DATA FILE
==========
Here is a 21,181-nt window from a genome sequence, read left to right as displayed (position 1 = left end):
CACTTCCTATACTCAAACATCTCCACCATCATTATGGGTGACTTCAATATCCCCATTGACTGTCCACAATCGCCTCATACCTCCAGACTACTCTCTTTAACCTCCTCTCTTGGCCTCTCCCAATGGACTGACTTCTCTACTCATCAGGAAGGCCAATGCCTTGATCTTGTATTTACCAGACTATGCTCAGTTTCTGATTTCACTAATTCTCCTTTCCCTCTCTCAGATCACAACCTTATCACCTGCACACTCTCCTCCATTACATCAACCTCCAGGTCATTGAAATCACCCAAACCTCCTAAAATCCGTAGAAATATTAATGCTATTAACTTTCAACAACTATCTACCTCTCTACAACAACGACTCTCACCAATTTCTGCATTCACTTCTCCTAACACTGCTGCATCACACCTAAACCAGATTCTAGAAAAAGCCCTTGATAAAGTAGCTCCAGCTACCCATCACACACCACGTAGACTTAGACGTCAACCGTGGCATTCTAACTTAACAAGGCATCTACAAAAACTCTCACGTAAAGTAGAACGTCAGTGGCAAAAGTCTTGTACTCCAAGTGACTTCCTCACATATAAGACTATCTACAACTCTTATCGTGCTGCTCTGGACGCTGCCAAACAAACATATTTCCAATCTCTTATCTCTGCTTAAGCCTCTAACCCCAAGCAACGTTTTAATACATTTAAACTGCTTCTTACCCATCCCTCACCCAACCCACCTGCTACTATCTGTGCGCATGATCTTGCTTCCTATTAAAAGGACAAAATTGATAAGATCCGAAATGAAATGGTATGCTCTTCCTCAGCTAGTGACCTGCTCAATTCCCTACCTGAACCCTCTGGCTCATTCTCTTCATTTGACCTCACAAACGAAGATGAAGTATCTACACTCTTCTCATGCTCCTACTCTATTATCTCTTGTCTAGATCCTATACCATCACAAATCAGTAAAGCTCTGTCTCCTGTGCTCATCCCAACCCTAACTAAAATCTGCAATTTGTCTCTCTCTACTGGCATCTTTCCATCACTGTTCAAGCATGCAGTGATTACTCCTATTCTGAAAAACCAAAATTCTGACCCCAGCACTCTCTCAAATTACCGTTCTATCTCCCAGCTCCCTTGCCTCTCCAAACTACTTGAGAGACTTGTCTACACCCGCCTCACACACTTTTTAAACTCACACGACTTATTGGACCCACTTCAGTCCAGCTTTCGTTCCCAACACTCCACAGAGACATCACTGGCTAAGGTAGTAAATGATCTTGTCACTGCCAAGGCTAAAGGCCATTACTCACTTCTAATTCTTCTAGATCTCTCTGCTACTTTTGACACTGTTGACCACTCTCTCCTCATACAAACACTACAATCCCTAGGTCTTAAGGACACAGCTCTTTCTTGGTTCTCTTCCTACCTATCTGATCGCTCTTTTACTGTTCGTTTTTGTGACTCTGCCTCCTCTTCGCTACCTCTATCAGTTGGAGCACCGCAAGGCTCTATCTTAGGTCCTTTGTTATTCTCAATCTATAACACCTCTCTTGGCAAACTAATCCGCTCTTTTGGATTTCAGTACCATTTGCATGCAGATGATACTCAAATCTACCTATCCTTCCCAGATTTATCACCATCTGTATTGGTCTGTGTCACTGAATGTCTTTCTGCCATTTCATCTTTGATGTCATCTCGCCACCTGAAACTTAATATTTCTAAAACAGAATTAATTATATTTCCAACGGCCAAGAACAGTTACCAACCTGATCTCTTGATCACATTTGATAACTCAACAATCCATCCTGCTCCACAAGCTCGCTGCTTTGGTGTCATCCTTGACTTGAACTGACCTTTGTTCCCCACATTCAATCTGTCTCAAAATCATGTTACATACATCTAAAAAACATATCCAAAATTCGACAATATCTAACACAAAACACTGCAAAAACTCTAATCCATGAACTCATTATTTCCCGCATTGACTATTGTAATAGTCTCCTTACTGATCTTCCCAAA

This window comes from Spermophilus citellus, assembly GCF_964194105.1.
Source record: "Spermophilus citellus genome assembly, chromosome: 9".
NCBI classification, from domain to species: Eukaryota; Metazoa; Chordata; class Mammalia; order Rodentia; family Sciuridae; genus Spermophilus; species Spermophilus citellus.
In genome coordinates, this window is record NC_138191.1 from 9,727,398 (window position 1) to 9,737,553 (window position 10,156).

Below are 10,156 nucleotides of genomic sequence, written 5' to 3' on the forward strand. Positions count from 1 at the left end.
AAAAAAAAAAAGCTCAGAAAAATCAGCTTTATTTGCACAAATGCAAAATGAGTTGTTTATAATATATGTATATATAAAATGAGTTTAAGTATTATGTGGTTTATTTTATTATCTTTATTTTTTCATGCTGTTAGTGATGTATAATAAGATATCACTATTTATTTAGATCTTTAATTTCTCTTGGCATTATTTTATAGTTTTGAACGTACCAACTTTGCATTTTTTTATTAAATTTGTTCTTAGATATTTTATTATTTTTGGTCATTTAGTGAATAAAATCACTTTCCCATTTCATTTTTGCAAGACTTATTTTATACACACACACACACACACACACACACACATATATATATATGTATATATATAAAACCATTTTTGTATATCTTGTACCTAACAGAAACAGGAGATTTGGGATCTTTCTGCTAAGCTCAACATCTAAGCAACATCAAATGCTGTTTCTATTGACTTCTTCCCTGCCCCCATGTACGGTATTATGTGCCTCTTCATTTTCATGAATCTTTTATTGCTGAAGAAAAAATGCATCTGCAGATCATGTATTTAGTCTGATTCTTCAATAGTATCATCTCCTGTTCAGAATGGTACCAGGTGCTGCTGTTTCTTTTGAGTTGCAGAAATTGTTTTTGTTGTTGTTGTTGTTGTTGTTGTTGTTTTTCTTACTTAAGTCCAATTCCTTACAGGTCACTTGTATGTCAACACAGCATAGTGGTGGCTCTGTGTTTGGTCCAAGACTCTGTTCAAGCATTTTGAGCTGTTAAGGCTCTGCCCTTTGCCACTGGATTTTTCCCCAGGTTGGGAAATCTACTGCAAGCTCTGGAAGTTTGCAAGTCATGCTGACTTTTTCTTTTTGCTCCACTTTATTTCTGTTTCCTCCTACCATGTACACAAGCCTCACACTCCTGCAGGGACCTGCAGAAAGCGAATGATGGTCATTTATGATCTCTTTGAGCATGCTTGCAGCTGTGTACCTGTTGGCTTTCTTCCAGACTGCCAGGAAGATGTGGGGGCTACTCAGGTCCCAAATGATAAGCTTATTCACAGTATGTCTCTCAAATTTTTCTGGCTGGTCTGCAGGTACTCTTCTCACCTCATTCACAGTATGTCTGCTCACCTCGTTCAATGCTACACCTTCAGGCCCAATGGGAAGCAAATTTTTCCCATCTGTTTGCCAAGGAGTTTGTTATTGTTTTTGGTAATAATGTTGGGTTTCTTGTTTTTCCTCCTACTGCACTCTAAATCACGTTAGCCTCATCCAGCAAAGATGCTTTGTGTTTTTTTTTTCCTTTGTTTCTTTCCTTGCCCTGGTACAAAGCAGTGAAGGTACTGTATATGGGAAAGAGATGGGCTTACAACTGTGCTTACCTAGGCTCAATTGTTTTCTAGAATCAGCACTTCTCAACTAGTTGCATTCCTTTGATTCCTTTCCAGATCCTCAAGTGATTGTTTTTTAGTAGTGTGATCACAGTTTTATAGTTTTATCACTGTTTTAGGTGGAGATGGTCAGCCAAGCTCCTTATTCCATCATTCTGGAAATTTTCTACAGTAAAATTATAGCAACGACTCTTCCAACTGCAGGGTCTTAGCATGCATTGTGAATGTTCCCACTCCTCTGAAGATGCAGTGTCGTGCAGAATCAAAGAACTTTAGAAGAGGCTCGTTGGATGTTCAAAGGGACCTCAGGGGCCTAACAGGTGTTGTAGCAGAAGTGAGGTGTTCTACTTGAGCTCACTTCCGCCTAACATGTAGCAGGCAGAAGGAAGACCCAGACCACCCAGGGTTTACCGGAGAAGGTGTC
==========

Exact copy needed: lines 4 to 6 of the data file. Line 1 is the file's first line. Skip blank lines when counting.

Source record: "Spermophilus citellus genome assembly, chromosome: 9".
NCBI classification, from domain to species: Eukaryota; Metazoa; Chordata; class Mammalia; order Rodentia; family Sciuridae; genus Spermophilus; species Spermophilus citellus.
In genome coordinates, this window is record NC_138191.1 from 9,727,398 (window position 1) to 9,737,553 (window position 10,156).